There is a "reasonable chance" that the US will soon lose its status as a country that has eliminated measles. According to Dr. Nancy Messonnier, Director of the National Center for Immunization and Respiratory Diseases at the Centers for Disease Control and Prevention.
The World Health Organization considers a disease that has been eliminated from a country or region after it has passed at least 1
The US triumphantly declared that measles had been eliminated in 2000 – after decades of persistent efforts to promote a widespread vaccine. (The CDC had originally hoped to be able to eliminate it by 1982.) And in 2016, the WHO declared the measles eliminated across America. The WHO Regional Office for America (PAHO) celebrated the news with announcements entitled "Bye, bye measles!"
. Now, however, after a worldwide resurgence of highly infectious viral disease, triggered in part by misinformation and vocal inflammation – advocates of beekeeping – both achievements are about to be reversed.
Massive measles outbreaks were detonated in late September in New York. The disease has spread throughout the country and since the beginning of 2019 a total of 1,215 people have fallen ill. This week, the CDC reported 12 new cases from the previous week. Experts predict that weekly caseloads will increase at the start of school – and they are prepared for a painful defeat.
"We're embarrassed, we're upset," said the infectious disease expert. William Schaffner from Vanderbilt University CNN.
Messonnier echoed the feeling and told CNN, "It's certainly incredibly frustrating and annoying for public health that we lose the status of measles elimination because we have a safe and effective vaccine."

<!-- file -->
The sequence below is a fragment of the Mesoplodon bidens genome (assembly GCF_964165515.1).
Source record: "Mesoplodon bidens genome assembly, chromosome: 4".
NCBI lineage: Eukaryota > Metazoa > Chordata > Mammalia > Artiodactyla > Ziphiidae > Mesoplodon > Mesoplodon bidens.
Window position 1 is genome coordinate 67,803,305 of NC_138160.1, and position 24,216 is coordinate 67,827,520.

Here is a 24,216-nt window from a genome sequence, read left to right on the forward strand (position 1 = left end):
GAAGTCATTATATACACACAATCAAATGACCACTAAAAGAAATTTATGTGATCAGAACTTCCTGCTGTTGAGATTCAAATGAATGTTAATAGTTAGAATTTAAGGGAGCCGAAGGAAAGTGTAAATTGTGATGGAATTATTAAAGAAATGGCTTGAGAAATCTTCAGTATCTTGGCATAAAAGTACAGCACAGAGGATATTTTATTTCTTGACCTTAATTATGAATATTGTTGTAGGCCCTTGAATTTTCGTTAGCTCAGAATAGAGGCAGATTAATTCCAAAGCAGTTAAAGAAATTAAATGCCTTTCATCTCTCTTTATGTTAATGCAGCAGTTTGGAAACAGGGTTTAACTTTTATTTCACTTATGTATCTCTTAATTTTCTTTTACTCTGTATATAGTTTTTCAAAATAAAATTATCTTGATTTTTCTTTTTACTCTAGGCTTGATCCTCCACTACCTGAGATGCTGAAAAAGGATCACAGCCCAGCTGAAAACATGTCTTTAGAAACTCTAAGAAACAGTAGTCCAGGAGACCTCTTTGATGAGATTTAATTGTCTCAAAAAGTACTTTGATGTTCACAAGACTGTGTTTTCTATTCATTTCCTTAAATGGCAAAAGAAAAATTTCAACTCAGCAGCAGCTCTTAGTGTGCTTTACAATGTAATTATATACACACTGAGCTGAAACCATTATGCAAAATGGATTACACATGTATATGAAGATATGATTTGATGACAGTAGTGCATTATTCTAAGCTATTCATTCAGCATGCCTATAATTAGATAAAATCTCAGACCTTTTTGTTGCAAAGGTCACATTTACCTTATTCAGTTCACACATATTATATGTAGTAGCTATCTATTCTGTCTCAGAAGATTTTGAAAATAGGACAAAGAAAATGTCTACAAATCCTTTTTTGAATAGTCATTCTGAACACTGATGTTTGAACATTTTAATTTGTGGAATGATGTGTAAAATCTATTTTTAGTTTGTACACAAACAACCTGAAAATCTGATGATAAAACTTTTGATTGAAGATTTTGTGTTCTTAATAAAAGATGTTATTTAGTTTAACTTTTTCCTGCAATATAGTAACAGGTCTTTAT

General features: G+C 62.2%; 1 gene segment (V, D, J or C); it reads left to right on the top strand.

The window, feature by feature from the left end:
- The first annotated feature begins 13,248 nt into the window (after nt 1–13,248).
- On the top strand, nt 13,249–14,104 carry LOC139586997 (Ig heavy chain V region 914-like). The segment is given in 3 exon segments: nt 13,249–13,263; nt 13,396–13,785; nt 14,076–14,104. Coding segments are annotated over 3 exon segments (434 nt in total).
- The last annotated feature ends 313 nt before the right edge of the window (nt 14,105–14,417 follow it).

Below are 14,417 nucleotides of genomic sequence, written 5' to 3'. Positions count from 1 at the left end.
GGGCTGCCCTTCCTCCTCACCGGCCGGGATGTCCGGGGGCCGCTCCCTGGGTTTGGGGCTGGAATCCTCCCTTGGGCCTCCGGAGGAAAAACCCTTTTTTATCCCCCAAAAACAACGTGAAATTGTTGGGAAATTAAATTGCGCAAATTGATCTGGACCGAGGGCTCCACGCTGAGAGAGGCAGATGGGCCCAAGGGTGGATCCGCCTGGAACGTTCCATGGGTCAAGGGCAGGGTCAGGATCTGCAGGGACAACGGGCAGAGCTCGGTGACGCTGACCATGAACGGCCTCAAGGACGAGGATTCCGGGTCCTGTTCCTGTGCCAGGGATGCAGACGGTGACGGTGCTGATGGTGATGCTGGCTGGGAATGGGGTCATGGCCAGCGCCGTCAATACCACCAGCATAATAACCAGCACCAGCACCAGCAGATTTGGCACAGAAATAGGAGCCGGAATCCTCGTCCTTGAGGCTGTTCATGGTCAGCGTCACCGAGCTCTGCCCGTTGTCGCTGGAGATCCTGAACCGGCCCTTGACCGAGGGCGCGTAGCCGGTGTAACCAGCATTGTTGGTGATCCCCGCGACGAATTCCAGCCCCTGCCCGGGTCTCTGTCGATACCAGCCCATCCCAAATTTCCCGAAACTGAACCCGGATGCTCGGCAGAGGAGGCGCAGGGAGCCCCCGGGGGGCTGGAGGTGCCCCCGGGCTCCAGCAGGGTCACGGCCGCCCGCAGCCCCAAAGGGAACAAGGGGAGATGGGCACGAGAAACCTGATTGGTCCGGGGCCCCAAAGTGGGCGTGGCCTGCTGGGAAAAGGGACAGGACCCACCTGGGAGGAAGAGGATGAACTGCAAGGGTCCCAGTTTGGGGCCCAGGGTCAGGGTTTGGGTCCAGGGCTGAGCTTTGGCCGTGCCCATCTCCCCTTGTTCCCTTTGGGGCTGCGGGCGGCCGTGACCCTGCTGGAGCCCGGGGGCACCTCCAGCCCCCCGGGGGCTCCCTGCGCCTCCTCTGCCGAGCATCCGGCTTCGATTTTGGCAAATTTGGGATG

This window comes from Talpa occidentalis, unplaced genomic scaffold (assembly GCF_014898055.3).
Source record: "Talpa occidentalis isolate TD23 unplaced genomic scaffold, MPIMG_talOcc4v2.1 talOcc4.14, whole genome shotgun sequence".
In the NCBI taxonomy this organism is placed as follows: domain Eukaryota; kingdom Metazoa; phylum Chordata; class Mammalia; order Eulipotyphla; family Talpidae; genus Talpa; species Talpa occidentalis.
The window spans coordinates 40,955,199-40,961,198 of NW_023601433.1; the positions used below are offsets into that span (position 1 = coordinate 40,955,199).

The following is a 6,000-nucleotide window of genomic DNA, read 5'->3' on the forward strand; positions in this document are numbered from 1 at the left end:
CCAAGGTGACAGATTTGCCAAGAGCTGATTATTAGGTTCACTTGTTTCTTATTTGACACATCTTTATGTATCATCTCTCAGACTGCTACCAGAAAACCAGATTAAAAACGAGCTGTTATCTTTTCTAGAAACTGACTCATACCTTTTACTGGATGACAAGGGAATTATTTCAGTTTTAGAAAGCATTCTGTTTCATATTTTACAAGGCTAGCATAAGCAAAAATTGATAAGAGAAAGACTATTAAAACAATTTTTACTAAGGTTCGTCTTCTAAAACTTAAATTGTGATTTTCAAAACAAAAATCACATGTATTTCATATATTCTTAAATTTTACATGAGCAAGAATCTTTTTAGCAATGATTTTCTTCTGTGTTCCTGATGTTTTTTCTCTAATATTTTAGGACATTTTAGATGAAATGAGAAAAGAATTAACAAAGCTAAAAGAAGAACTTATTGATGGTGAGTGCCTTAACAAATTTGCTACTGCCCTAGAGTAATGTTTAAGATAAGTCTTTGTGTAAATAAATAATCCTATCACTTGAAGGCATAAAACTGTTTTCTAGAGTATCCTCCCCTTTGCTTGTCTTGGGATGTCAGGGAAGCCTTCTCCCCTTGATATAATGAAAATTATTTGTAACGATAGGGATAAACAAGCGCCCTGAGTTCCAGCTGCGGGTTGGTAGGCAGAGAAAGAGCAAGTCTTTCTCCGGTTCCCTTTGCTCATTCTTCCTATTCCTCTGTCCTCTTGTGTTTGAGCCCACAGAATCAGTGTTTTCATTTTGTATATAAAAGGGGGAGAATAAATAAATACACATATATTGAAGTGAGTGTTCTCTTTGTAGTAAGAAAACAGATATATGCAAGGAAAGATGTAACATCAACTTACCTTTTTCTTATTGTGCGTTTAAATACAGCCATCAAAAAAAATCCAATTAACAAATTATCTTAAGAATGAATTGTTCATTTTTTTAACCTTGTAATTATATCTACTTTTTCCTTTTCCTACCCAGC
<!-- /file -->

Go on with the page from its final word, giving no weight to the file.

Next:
The US would not be alone in its humiliating defeat. Earlier this month, the WHO noted that the United Kingdom had lost its status as a measles remover, which it had only gained in 2017.
"The loss of our status 'measles-free' is a clear reminder of how important it is for every eligible person to be vaccinated," said Drs. Mary Ramsay, Head of Vaccination at Public Health England, in a Tweet .
Schaffner and other public health workers give vaccine misinformation and blame themselves for the losses. They are not fast and effective enough to protect the public. "I think this was not our best hour," Schaffner said.
In a statement released today, Wednesday, August 28, WHO Director-General Dr. Tedros Adhanom Ghebreyesus directly on the problem of vaccine misinformation.
Vaccines are just as contagious and dangerous as the diseases they cause to spread, "he said in the statement. While urging governments to strengthen health care, he generally called on social media platforms and the private sector to participate in the fight. "I urge them to do more to filter out misinformation and inaccuracies that affect people's health and well-being."
In April, the World Health Organization reported that there were measles cases worldwide in the first three months of 2019 was 300% higher than in the first three months of 2018. In 2017, the last year for which complete data is available, measles caused nearly 11,000 deaths.